Beverage Dynamics

Beverage Dynamics - March/April 2017

Beverage Dynamics is the largest national business magazine devoted exclusively to the needs of off-premise beverage alcohol retailers, from single liquor stores to big box chains, through coverage of the latest trends in wine, beer and spirits.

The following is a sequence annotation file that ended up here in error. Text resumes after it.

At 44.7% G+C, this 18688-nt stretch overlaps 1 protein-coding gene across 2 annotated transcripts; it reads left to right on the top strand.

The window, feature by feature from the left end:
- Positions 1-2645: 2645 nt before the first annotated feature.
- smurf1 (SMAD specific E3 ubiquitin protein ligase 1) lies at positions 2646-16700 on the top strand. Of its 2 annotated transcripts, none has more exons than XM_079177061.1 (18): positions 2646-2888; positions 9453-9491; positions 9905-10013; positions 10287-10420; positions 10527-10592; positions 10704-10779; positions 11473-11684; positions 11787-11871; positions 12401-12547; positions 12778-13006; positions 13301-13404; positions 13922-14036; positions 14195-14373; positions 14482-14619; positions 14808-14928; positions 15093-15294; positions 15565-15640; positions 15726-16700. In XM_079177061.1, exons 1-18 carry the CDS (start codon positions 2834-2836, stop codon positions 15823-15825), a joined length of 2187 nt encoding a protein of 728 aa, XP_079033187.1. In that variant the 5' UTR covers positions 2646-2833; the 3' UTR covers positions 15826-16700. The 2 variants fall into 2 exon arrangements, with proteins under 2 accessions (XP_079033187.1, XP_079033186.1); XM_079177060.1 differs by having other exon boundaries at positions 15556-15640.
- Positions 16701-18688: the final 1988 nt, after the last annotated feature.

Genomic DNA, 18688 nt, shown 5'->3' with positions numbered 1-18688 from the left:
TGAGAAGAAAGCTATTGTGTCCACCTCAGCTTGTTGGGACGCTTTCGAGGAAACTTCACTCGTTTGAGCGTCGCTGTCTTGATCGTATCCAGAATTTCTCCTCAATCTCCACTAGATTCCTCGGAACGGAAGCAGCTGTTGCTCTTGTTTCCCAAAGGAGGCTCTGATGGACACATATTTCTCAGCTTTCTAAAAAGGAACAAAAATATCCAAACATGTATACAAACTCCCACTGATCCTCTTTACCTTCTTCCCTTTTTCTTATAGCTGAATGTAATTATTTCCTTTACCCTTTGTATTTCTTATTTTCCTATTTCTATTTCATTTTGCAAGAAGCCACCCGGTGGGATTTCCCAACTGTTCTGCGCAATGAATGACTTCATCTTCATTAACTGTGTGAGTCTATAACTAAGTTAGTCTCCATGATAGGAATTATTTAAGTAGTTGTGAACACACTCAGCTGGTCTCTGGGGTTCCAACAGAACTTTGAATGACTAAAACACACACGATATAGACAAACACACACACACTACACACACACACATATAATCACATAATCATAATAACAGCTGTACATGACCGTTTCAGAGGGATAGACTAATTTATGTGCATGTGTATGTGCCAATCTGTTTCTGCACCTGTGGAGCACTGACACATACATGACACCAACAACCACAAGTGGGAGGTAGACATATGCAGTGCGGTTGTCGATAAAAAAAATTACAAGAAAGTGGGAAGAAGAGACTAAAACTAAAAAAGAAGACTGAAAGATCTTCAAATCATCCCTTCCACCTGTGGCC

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Craft Beer March/April 2017• Beverage Dynamics 71 structure of the product and not what size system you're brewing on. 'Craft beer' is a descriptor for more avant-garde styles or what used to be considered boutique fl avors, not national brand lagers." He bridles at the idea that an organization can defi ne what is and is not a craft brewery. "Take Devils Backbone, for instance [purchased by AB InBev last year]," he says. "What makes Devils Backbone a great brewery is Jason Oliver, their brewer. Jason Oli- ver is still Jason Oliver, even if his paychecks come through an AB InBev corridor. The same thing with Blue Point Brewery in Long Island [purchased by AB InBev in 2014]. I've known those guys since they opened their doors." "I think there are some people that believe they have a right to tell the rest of the world it's not a craft beer because it comes in the package of a billion-dollar organization," he continues. "But I think the large part of people who are looking for what could be called artisanal ales and lagers recognize that great beer is great beer. They're more interested in the variety they can get—we can get Golden Road [purchased by AB InBev in 2015] in Connecticut now, and we can get Goose Island [purchased by AB InBev in 2011] barrel-aged stuff that you wouldn't ever have been able to get." IS IT ALL ABOUT THE LIQUID? Not far to the east, Brent Ryan holds a different opinion of the need to protect the label "craft." As a founder of Newport Storm Brewery and Newport Distilling Company and—perhaps more importantly to this issue—the president of the Rhode Island Brewers Guild, Ryan has quizzed both members and consumers about what craft means to them. "Not only does it mean quality; it means some connection to a community, and authenticity. When somebody says some- thing is craft, that implies that this is not a mass-produced thing, it's not being sold by a publicly traded company, or some private equity fi rm. It's real people in a building somewhere, making this stuff on something that is less than completely automated. That's a vision that consumers have, and it's the same vision that a lot of small producers have." To the large producers who would insist that, "If the beer tastes the same, why isn't it craft? It should be just about the liquid," Ryan responds that the consumer is buying more than a commodity. "They're buying it not just because it's something they like, but because their money goes towards something they believe in." Small companies have watched with some alarm as former col- leagues have sold to the largest brewing concerns. With the mar- "'Craft beer' is a descriptor for more avant-garde styles or what used to be considered boutique fl avors, not national brand lagers." —JEFF BROWNING, HEAD BREWER AT BREWPORT BREWING COMPANY

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